Baseball, perhaps more than any other major sport, is a game of numbers
. The sheer number of games (162 in the major league schedule) leads to a large amount of statistical information. Students who understand baseball better than math may understand many mathematical concepts without realizing it. For these students, harnessing the connection between baseball math and classroom math topics can prove to be an effective teaching strategy.
While the applications among younger grades are straightforward (batting averages equate with fractions, etc.), it is in high school that the real interesting connections can be made. The field of sabermetrics involves advanced statistical interpretations of baseball. As a result of sabermetrics, new baseball statistics have been created, statistics that are far more complex than earned run average (ERA) or batting average. This includes statistics such as WAR (wins above replacement), WHIP (walks and hits per innings pitched) and the Pythagorean Expectation Statistic (used to predict a team’s performance over a season). The generation of these formulas is an engaging way to teach algebra. The use of sabermetrics in baseball is the foundation behind the best-selling book Moneyball by Michael Lewis, which was also made into a movie starring Brad Pitt.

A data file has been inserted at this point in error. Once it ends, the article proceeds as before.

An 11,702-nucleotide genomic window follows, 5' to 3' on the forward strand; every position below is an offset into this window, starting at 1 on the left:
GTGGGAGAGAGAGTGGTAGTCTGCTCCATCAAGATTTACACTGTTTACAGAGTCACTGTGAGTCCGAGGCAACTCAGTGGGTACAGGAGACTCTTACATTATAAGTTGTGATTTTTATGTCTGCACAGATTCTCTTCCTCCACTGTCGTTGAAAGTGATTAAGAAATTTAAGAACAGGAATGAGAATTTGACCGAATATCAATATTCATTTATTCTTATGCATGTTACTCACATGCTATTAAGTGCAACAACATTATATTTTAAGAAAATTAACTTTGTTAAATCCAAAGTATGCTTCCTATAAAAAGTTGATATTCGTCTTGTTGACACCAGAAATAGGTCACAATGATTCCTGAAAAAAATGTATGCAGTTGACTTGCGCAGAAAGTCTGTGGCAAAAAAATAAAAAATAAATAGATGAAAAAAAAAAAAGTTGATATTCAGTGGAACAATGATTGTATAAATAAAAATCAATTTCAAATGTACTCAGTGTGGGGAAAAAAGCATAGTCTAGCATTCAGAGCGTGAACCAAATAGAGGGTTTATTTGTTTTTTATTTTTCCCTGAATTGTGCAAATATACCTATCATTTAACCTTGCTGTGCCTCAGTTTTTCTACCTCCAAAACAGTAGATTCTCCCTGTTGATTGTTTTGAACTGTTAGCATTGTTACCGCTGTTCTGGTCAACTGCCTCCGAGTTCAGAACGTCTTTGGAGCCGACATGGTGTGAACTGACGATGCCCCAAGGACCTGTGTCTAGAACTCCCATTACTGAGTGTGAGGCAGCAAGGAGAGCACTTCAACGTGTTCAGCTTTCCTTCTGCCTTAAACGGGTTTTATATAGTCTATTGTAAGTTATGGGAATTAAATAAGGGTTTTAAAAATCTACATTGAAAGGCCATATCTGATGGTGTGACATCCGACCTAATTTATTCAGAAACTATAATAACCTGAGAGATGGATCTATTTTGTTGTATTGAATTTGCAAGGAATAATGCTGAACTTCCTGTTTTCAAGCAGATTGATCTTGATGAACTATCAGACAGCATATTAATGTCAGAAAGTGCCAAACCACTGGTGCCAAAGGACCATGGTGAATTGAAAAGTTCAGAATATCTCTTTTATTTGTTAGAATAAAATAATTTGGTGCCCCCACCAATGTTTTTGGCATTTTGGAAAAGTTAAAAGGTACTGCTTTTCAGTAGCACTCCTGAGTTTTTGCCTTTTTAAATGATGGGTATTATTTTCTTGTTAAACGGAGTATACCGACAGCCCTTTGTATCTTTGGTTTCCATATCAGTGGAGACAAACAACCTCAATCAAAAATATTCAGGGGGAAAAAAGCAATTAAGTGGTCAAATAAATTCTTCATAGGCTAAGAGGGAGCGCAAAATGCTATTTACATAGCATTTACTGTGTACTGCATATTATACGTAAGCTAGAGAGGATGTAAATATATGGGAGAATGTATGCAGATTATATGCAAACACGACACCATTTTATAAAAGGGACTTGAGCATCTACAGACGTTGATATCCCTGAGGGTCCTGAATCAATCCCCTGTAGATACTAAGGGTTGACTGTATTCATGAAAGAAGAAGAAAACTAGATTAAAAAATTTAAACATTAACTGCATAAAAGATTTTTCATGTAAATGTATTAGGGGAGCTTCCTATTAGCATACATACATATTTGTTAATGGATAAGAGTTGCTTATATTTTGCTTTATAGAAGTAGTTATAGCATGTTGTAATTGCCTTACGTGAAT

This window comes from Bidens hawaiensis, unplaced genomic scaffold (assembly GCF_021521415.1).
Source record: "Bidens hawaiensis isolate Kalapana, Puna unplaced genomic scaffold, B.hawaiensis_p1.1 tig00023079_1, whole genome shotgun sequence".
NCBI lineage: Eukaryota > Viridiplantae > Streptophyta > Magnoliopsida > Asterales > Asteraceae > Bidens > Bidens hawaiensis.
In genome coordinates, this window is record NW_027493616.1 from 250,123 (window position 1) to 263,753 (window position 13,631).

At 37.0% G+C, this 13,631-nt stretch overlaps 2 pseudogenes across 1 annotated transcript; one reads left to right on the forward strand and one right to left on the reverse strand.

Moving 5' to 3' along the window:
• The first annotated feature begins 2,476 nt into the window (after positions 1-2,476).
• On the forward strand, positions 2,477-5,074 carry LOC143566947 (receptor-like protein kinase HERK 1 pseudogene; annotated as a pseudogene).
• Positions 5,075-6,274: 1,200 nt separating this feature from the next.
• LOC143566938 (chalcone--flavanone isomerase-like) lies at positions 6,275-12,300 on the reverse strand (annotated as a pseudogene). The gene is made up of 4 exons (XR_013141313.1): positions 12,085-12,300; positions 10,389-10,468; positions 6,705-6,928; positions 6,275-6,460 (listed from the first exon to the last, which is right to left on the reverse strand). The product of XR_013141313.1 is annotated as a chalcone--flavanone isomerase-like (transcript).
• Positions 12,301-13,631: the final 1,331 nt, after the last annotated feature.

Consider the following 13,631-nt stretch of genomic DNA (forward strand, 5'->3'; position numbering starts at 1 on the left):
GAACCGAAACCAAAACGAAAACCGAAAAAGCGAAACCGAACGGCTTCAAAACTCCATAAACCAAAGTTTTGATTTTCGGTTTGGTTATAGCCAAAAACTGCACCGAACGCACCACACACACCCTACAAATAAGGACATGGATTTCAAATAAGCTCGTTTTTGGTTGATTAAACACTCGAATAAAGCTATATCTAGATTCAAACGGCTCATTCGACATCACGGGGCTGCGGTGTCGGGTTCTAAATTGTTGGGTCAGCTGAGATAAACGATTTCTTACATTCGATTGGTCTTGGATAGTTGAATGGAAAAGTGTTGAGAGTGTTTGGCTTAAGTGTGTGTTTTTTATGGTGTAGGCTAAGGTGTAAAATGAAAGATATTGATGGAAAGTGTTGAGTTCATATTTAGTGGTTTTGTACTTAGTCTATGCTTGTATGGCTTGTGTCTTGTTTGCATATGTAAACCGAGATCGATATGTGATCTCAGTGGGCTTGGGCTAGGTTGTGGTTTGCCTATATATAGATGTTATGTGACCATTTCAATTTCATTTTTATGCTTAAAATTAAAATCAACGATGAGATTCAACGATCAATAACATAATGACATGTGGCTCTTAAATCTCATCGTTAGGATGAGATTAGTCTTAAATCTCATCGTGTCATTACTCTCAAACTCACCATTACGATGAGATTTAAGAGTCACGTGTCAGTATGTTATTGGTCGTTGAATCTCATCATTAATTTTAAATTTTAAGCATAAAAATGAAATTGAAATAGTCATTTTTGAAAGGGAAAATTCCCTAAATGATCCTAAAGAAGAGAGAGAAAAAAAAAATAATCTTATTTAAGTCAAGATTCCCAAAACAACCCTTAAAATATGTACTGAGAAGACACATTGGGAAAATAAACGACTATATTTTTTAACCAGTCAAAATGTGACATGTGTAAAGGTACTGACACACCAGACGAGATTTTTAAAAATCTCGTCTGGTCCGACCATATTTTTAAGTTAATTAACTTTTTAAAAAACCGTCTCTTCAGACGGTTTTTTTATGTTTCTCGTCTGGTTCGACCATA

Baseball can be used to teach statistics. One of the primary applications of sabermetric data is the comparison between players between different eras. Was Barry Bonds a better homerun hitter than Babe Ruth? The answer is that it depends on how you consider the question. Barry Bonds had the most home runs in his career as well as the most home runs in a single season ever. However, his achievement is less than Babe Ruth in terms of his t-score ranking. In other words, the Babe Ruth was more standard deviations above the median home run totals for the era he played in than was Barry Bonds.